AP PHOTOS: Huddling around fires, dancing at Ottawa protest

February 18, 2022 GMT
Protesters dance and embrace as a song plays over the speakers, during an ongoing protest against COVID-19 measures that has grown into a broader anti-government protest, in Ottawa, Ontario, on Thursday, Feb. 17, 2022. (Justin Tang/The Canadian Press via AP)
Protesters dance and embrace as a song plays over the speakers, during an ongoing protest against COVID-19 measures that has grown into a broader anti-government protest, in Ottawa, Ontario, on Thursday, Feb. 17, 2022. (Justin Tang/The Canadian Press via AP)
Protesters dance and embrace as a song plays over the speakers, during an ongoing protest against COVID-19 measures that has grown into a broader anti-government protest, in Ottawa, Ontario, on Thursday, Feb. 17, 2022. (Justin Tang/The Canadian Press via AP)
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Protesters dance and embrace as a song plays over the speakers, during an ongoing protest against COVID-19 measures that has grown into a broader anti-government protest, in Ottawa, Ontario, on Thursday, Feb. 17, 2022. (Justin Tang/The Canadian Press via AP)
1 of 12
Protesters dance and embrace as a song plays over the speakers, during an ongoing protest against COVID-19 measures that has grown into a broader anti-government protest, in Ottawa, Ontario, on Thursday, Feb. 17, 2022. (Justin Tang/The Canadian Press via AP)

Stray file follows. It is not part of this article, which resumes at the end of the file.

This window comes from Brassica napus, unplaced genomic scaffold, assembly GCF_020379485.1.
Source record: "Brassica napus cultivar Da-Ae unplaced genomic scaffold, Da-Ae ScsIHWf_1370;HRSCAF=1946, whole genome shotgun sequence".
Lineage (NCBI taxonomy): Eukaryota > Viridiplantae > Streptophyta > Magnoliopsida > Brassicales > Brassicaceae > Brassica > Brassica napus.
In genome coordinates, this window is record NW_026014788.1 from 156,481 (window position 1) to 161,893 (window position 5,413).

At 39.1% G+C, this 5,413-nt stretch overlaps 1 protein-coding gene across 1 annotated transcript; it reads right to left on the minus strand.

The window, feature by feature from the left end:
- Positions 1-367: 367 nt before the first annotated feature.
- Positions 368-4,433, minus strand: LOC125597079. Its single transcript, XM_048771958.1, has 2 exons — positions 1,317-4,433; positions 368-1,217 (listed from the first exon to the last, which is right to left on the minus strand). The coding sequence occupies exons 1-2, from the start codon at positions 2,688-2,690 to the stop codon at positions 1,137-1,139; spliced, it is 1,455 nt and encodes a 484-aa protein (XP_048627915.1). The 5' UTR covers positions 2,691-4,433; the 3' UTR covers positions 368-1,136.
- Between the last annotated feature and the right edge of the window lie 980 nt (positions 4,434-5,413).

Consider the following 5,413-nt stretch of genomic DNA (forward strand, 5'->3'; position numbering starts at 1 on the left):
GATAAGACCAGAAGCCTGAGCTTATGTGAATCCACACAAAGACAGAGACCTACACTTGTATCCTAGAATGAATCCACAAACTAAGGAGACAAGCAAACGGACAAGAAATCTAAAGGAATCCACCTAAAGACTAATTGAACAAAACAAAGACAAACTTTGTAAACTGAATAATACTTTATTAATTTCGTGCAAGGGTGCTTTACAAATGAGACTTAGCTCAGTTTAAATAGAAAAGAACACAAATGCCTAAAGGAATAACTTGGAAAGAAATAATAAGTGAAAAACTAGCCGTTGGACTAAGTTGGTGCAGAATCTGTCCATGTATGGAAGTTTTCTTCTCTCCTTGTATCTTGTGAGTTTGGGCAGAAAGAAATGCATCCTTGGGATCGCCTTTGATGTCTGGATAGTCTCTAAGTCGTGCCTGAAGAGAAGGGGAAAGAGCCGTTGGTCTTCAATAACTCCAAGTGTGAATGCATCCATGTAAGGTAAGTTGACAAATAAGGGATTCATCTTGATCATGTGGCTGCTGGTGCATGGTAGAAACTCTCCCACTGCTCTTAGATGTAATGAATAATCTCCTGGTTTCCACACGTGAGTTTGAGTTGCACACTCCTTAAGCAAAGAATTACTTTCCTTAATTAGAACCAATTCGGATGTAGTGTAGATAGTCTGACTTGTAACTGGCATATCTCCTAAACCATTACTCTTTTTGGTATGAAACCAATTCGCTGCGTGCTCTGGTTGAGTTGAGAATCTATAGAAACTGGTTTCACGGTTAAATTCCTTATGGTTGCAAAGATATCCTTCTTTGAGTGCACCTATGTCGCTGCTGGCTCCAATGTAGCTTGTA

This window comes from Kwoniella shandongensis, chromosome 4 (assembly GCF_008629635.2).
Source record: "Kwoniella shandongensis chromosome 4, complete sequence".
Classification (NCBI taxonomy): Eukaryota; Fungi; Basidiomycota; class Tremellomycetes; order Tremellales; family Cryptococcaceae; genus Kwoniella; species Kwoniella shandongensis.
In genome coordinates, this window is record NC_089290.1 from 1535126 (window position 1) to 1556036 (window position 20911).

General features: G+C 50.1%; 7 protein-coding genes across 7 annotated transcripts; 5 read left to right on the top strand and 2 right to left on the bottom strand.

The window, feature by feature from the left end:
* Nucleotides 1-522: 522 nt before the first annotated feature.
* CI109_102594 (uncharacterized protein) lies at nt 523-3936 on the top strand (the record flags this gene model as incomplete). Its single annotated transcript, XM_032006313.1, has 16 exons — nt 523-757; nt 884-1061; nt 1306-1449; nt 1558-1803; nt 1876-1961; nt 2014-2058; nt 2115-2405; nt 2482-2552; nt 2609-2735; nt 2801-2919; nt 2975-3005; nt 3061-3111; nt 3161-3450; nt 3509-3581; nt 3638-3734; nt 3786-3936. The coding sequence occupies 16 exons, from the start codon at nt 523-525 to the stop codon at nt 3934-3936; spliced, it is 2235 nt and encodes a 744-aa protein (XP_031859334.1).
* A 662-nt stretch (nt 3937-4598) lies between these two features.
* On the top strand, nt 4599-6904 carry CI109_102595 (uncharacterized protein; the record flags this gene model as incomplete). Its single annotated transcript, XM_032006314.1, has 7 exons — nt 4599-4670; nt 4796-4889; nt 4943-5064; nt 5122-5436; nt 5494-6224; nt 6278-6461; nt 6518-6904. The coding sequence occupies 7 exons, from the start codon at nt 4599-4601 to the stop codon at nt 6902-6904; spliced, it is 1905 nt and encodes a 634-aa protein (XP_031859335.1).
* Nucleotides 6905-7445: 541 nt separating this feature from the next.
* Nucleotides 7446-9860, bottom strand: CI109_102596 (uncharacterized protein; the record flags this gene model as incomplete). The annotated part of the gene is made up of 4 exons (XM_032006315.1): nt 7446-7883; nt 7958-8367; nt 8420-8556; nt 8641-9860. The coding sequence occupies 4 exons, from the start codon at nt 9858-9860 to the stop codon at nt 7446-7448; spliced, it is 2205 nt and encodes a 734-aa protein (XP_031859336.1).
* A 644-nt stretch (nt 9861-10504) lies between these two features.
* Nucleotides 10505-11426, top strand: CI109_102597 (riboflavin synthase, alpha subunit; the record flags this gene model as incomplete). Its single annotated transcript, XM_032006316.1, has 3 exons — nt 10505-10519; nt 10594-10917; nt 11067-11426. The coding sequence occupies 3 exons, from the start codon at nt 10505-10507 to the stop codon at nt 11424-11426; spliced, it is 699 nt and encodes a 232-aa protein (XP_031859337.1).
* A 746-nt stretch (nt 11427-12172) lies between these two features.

OTTAWA, Ontario (AP) — Hugs under the falling snow, dancing in the street, people warming themselves around fires. That’s what the last few hours of a truckers’ protest outside Parliament looked like in the Canadian capital.

For more than three weeks, semitrucks, cars and pickups sat idle along streets in downtown Ottawa, as hundreds of truckers and other protesters parked side by side and bumper to bumper to oppose vaccine mandates and other COVID restrictions. The demonstrations also created a political crisis for Prime Minister Justin Trudeau.

The protesters set up camp in what authorities called an illegal occupation, and refused police orders to leave. The long honks of semitruck horns blared through the streets, despite a court injunction against it. Some protesters settled into the locked cabs of their trucks or set up tents, while others warmed themselves around small fires as snow fell. A few danced, to songs like the Beastie Boys anthem “(You Gotta) Fight for Your Right (To Party!).”

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Late Thursday and into Friday, police moved to break up the so-called “Freedom Convoy,” which also had included blockades at border crossings with the U.S., with economic implications for both countries, and had the support of right-wing activists and some prominent U.S. conservatives. Hundreds of officers descended on the area, and tow truck drivers — the identities of their employers covered — arrived to begin the slow process of clearing the clogged streets.